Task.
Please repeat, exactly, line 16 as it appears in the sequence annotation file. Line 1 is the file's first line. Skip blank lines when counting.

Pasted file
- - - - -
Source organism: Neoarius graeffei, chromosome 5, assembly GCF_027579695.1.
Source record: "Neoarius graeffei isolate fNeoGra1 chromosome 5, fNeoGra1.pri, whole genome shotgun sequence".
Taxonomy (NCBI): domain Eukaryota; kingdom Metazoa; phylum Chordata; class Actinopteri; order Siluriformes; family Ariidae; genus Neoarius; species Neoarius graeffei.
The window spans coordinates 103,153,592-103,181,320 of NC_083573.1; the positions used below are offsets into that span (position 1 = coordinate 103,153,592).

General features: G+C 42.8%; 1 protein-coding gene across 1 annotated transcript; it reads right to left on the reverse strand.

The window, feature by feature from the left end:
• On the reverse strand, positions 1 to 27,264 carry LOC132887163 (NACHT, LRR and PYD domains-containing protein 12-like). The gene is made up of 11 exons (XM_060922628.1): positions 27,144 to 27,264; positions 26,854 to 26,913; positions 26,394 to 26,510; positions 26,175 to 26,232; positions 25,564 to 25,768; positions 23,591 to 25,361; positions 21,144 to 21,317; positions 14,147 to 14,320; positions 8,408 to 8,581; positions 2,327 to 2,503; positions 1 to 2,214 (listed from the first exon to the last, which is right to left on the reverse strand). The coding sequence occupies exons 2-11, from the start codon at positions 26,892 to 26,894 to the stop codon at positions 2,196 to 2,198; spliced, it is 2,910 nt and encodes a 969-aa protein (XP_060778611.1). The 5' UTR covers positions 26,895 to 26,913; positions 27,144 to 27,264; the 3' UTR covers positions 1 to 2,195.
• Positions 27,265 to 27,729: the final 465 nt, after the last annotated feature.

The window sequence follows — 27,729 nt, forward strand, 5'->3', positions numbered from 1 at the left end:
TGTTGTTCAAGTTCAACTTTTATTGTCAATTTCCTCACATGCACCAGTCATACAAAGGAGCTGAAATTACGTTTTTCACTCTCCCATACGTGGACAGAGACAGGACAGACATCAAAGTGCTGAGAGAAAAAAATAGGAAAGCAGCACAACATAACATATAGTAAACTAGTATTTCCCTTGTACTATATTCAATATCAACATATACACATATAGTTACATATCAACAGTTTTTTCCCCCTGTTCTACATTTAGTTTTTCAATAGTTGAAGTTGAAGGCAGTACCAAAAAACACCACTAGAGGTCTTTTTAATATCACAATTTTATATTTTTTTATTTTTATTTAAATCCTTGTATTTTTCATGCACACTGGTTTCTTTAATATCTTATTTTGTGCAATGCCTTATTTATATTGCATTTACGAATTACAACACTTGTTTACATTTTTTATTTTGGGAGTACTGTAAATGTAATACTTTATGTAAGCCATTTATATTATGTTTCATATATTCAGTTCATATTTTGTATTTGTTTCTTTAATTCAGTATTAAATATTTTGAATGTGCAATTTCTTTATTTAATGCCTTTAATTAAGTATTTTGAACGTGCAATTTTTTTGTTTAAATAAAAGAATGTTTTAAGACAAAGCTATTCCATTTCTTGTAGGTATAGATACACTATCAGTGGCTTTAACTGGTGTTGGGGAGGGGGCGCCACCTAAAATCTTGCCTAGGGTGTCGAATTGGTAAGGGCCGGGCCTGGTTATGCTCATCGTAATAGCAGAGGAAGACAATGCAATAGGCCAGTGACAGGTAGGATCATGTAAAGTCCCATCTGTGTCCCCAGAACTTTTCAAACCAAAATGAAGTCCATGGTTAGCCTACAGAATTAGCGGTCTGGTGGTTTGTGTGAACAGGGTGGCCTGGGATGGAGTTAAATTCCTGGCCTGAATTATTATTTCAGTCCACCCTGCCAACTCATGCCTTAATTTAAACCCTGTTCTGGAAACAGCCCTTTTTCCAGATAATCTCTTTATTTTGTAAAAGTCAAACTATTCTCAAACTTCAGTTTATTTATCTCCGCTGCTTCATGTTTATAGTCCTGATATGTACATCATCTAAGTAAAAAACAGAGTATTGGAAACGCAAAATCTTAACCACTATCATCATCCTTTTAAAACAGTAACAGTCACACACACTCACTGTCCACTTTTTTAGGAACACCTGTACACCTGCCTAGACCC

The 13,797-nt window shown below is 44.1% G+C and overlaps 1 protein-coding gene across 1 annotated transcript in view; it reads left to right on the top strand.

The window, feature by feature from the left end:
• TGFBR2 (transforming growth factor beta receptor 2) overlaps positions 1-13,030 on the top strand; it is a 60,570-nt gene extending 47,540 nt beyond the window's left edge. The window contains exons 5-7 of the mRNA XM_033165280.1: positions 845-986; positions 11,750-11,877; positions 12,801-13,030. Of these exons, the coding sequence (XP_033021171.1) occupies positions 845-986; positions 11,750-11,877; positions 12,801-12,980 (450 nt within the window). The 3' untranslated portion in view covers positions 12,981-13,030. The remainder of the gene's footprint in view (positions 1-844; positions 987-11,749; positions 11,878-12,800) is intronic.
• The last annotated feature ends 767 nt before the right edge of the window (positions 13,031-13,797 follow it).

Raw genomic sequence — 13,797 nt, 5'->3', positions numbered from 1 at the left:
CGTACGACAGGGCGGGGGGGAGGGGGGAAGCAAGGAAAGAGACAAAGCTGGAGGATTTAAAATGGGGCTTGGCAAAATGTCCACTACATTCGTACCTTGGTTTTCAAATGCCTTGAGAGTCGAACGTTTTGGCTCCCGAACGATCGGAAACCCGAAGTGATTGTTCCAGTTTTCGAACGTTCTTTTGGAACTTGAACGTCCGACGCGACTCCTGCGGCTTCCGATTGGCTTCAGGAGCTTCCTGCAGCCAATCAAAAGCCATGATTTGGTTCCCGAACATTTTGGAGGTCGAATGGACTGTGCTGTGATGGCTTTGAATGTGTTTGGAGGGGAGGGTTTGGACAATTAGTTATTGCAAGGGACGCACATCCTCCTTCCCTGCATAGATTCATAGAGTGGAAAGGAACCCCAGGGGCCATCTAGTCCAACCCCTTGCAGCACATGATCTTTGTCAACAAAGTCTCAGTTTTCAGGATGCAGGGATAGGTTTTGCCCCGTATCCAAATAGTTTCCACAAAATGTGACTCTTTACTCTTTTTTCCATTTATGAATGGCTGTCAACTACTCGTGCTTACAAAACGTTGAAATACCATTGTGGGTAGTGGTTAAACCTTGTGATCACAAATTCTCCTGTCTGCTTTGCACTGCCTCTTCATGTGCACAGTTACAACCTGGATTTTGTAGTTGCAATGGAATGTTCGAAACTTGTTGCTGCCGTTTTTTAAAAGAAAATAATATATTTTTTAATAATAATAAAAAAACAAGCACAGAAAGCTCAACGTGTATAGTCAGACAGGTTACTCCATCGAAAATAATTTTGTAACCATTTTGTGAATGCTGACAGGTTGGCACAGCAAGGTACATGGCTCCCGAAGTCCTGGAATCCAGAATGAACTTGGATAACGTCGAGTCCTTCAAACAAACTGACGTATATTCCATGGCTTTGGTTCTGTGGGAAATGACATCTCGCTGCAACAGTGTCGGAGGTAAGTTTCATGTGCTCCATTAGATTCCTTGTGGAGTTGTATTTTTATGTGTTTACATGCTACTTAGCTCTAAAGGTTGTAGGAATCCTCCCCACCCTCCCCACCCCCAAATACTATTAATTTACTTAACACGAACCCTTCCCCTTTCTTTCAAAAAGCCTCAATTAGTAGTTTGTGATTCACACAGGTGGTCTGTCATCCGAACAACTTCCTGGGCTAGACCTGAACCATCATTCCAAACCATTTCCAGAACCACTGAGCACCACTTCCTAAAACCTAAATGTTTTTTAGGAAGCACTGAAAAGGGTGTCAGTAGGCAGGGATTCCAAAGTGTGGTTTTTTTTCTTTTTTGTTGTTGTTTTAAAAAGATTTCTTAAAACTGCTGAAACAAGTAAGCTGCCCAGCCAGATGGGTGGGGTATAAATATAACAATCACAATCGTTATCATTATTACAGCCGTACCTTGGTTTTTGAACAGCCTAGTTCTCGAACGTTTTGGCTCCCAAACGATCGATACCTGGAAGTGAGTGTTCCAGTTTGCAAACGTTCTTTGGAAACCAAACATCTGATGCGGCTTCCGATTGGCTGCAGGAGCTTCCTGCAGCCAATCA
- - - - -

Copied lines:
CGTACGACAGGGCGGGGGGGAGGGGGGAAGCAAGGAAAGAGACAAAGCTGGAGGATTTAAAATGGGGCTTGGCAAAATGTCCACTACATTCGTACCTTGGTTTTCAAATGCCTTGAGAGTCGAACGTTTTGGCTCCCGAACGATCGGAAACCCGAAGTGATTGTTCCAGTTTTCGAACGTTCTTTTGGAACTTGAACGTCCGACGCGACTCCTGCGGCTTCCGATTGGCTTCAGGAGCTTCCTGCAGCCAATCAAAAGCCATGATTTGGTTCCCGAACATTTTGGAGGTCGAATGGACTGTGCTGTGATGGCTTTGAATGTGTTTGGAGGGGAGGGTTTGGACAATTAGTTATTGCAAGGGACGCACATCCTCCTTCCCTGCATAGATTCATAGAGTGGAAAGGAACCCCAGGGGCCATCTAGTCCAACCCCTTGCAGCACATGATCTTTGTCAACAAAGTCTCAGTTTTCAGGATGCAGGGATAGGTTTTGCCCCGTATCCAAATAGTTTCCACAAAATGTGACTCTTTACTCTTTTTTCCATTTATGAATGGCTGTCAACTACTCGTGCTTACAAAACGTTGAAATACCATTGTGGGTAGTGGTTAAACCTTGTGATCACAAATTCTCCTGTCTGCTTTGCACTGCCTCTTCATGTGCACAGTTACAACCTGGATTTTGTAGTTGCAATGGAATGTTCGAAACTTGTTGCTGCCGTTTTTTAAAAGAAAATAATATATTTTTTAATAATAATAAAAAAACAAGCACAGAAAGCTCAACGTGTATAGTCAGACAGGTTACTCCATCGAAAATAATTTTGTAACCATTTTGTGAATGCTGACAGGTTGGCACAGCAAGGTACATGGCTCCCGAAGTCCTGGAATCCAGAATGAACTTGGATAACGTCGAGTCCTTCAAACAAACTGACGTATATTCCATGGCTTTGGTTCTGTGGGAAATGACATCTCGCTGCAACAGTGTCGGAGGTAAGTTTCATGTGCTCCATTAGATTCCTTGTGGAGTTGTATTTTTATGTGTTTACATGCTACTTAGCTCTAAAGGTTGTAGGAATCCTCCCCACCCTCCCCACCCCCAAATACTATTAATTTACTTAACACGAACCCTTCCCCTTTCTTTCAAAAAGCCTCAATTAGTAGTTTGTGATTCACACAGGTGGTCTGTCATCCGAACAACTTCCTGGGCTAGACCTGAACCATCATTCCAAACCATTTCCAGAACCACTGAGCACCACTTCCTAAAACCTAAATGTTTTTTAGGAAGCACTGAAAAGGGTGTCAGTAGGCAGGGATTCCAAAGTGTGGTTTTTTTTCTTTTTTGTTGTTGTTTTAAAAAGATTTCTTAAAACTGCTGAAACAAGTAAGCTGCCCAGCCAGATGGGTGGGGTATAAATATAACAATCACAATCGTTATCATTATTACAGCCGTACCTTGGTTTTTGAACAGCCTAGTTCTCGAACGTTTTGGCTCCCAAACGATCGATACCTGGAAGTGAGTGTTCCAGTTTGCAAACGTTCTTTGGAAACCAAACATCTGATGCGGCTTCCGATTGGCTGCAGGAGCTTCCTGCAGCCAATCA